By Ray Stern
By New Times
By Amy Silverman
By Stephen Lemons
By Stephen Lemons
By Monica Alonzo
By Chris Parker
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It's 2 a.m. on Tuesday, and the Saguaro Mobile Home Park across from Tiffany's Cabaret on 32nd Street is as likely a venue as any for Whitey the repo man.
Whitey pulls his tow truck into the court and slowly rolls past a line of somber single-wides. The only evidence of life is a few flickering TV-blue windows and a timid, mangy dog zigzagging the driveway in the truck's headlights.
These flimsy, wheeled homes smack of their occupants' desperation and struggle--the kind of adversity that inevitably invites in guys like Whitey: guys who make a living reminding people of yet another opportunity blown.
And here it occurs to me that perhaps the owner of said blue car wouldn't want Whitey and his big Dodge one-ton tow truck backing up to his car. Who would want his car hauled off? What if the person in the trailer has a gun? And if he does, what will stop him from using it?
"If he's got a gun, it's okay," says Whitey, smiling in a way that clearly shows he digs the adrenalin this gig offers. "I've got a bulletproof vest. And nobody has shot at me yet."
I look down at my chest and see its protection: a Rolling Stones logo on a worn-out tee shirt.
When we arrive at the trailer matching the address on the fax the car dealership sent Whitey, there is no blue Pontiac, no light on inside the trailer and no gun. Oddly, a letdown.
The guy obviously knew someone like Whitey would be coming around eventually.
The car, according to Whitey, is probably ditched a few blocks away, as they commonly are in similar situations. We drive around the court's gravel driveway, then the proximate vicinity, looking behind Dumpsters, bushes, in driveways. Nothing.
For Whitey, an empty call like this is not an exception, it's more the rule. Most nights see little or no action at all, others see plenty.
"It'll show up there, man," he says calmly, heading off to the next pickup. "It'll be there. And I'll get it. Tonight, we will get a repo."
During his three-year roll as a repo man, Whitey--who doesn't carry or own a gun--has stared down the barrel of a sawed-off shotgun, been threatened countless times with bodily harm, and has even had women offer up their bodies. It's a job loaded with a kind of Old West vigilante romanticism, and Whitey fits the part: smooth, Botticellian features, long sandy hair, boyish smile.
"I really like to work at night, drive around, see what's going on," he says while easing the truck around 32nd Street onto Van Buren. "Van Buren's my favorite street to drive on. My friends think I'm crazy."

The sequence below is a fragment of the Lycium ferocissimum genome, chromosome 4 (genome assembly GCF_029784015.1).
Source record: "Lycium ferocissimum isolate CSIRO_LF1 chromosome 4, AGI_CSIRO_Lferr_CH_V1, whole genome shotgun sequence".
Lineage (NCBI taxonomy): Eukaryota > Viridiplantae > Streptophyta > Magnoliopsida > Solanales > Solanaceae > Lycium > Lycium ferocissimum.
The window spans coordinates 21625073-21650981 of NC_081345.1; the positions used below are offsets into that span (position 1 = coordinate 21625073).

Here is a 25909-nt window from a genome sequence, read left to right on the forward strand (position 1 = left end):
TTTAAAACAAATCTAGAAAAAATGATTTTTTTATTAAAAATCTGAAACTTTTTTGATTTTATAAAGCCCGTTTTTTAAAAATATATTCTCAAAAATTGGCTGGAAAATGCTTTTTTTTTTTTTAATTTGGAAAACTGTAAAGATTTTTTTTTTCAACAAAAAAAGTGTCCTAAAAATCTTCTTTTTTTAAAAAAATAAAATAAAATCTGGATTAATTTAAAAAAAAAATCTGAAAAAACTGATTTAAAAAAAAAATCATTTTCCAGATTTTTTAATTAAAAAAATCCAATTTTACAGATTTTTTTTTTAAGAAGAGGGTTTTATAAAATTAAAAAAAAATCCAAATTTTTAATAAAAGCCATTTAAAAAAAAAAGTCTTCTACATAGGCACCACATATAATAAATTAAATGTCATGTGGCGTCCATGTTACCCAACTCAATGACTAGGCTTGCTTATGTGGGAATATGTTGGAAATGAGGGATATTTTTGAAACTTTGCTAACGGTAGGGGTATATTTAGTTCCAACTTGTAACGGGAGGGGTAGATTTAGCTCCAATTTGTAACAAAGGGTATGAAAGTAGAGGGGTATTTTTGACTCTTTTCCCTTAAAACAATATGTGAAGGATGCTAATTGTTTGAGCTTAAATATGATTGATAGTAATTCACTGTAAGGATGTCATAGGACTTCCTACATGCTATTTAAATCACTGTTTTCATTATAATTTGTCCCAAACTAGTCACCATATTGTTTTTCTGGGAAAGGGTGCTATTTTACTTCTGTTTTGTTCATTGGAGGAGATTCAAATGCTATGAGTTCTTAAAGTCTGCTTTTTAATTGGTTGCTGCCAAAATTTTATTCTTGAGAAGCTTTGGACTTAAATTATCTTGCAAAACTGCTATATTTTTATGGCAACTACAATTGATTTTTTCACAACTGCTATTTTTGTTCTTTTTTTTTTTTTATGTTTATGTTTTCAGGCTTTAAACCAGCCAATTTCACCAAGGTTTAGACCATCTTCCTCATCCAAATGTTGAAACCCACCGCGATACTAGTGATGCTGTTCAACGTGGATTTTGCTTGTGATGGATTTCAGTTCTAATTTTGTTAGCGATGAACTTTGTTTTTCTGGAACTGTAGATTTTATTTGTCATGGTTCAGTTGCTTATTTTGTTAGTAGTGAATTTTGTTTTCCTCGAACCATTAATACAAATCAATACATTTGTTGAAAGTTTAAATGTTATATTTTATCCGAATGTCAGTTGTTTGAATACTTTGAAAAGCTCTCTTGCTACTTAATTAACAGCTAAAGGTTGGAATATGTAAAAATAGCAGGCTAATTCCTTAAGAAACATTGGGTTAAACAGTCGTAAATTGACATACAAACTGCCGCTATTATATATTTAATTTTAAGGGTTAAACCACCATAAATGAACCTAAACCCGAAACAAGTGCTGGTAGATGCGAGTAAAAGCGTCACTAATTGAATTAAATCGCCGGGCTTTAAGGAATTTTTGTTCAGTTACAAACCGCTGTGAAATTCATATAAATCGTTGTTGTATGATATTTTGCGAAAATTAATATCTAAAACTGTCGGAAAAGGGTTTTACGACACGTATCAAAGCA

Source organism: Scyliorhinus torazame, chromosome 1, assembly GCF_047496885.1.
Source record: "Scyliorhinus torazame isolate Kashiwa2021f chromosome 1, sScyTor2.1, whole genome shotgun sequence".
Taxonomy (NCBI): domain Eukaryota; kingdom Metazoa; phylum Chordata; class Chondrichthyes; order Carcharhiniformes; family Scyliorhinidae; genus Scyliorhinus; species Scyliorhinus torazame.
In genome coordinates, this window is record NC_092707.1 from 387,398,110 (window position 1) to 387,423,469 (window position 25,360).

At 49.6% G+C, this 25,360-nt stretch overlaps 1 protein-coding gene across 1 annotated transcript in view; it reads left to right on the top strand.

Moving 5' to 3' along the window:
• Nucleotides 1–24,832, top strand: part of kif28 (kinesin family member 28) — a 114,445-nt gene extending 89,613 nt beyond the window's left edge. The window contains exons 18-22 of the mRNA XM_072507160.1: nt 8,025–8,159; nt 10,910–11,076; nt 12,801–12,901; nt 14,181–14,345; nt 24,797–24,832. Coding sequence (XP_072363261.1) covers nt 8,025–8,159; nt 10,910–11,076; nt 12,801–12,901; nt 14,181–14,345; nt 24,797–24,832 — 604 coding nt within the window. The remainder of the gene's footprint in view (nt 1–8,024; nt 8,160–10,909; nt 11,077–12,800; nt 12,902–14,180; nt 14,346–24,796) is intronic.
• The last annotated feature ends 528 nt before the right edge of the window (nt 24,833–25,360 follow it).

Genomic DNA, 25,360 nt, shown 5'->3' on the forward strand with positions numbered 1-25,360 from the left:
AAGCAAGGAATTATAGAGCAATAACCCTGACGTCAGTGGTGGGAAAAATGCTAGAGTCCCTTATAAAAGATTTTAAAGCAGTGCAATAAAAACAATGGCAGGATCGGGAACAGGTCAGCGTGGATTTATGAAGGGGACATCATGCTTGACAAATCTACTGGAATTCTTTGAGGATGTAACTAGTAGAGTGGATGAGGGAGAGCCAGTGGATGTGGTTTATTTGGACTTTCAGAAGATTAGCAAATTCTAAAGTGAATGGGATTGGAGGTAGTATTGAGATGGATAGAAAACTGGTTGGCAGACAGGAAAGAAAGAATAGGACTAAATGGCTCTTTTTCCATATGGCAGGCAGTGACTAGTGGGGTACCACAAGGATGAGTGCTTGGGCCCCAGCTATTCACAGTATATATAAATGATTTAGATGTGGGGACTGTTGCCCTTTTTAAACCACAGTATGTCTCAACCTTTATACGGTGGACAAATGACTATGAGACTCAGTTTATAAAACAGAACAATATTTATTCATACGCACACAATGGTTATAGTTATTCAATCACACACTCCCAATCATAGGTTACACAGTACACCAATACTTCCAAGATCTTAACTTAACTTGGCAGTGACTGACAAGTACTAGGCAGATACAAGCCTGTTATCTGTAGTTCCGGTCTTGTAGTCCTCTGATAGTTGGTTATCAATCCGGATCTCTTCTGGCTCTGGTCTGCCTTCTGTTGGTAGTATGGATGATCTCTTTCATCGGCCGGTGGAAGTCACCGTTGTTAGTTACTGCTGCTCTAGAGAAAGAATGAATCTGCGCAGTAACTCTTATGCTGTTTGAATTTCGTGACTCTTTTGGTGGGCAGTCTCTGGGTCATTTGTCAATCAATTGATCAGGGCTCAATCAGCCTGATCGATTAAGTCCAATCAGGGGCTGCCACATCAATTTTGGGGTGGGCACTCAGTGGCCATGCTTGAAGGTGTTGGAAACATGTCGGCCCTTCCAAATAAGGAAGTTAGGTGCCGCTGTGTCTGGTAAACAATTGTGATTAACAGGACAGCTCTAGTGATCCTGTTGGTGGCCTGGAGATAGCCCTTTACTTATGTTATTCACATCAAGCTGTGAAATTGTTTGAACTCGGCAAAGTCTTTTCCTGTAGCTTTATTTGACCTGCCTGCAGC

Whitey has been a solo repo man since starting his own company five months ago. Prior to that, he worked for a local repossessing service for two and a half years.
Whitey charges a flat fee of $175 to recover a car.
"My philosophy is, 'Whatever it takes to get the car . . . whatever it takes.' I've gone by a lady's house for two months, twice a day--and other places she was supposed to be--before I got her car. It's just persistence."
Does he harbor any sympathy for those whose cars he repossesses? Any tinges of guilt toward those in dire straits?
"I have sympathy to a point, but I have never given anybody's car back. But the people I'm dealing with, who knows the real story."
Our next stop, somewhere in north Phoenix, yields another empty promise. In this sterile suburban neighborhood crammed with identical houses priced in the $100,000 range, the four-by-four promised Whitey is not waiting for him at the address given. At least it's comforting to know that not every car getting repo'd belongs to someone who is on the proletariat skids.
Currently, in Arizona, anyone can be a repo man. No license (other than a driver's), education or test is required. Job qualification simply requires a bit of chutzpah, a three-quarter-ton or heavier tow truck and some minor investigative skills.
It's a career choice the cops seem to frown upon, like bounty hunting. Repossessing cars is really a kind of "self-help" legal remedy, a civil matter that law enforcement prefers to stay out of. Lenders (banks, car lots carrying their own contracts, finance companies, etc.) hire the repossessors to collect their collateral in order to avoid messy court cases.
"Cops hate repo men. Cops are not really there to assist, like in some of the other states," Whitey says. "It's really just an inconvenience for them. I would never ask a cop to assist me in a repo; that'd be a joke."
But a state Senate bill passed last year makes a repo man's job easier; it says that after a 90-day default, a person must surrender the car to his creditor, or in 30 days be subject to criminal prosecution. A kind of debtor's penance. Another Old West parallel.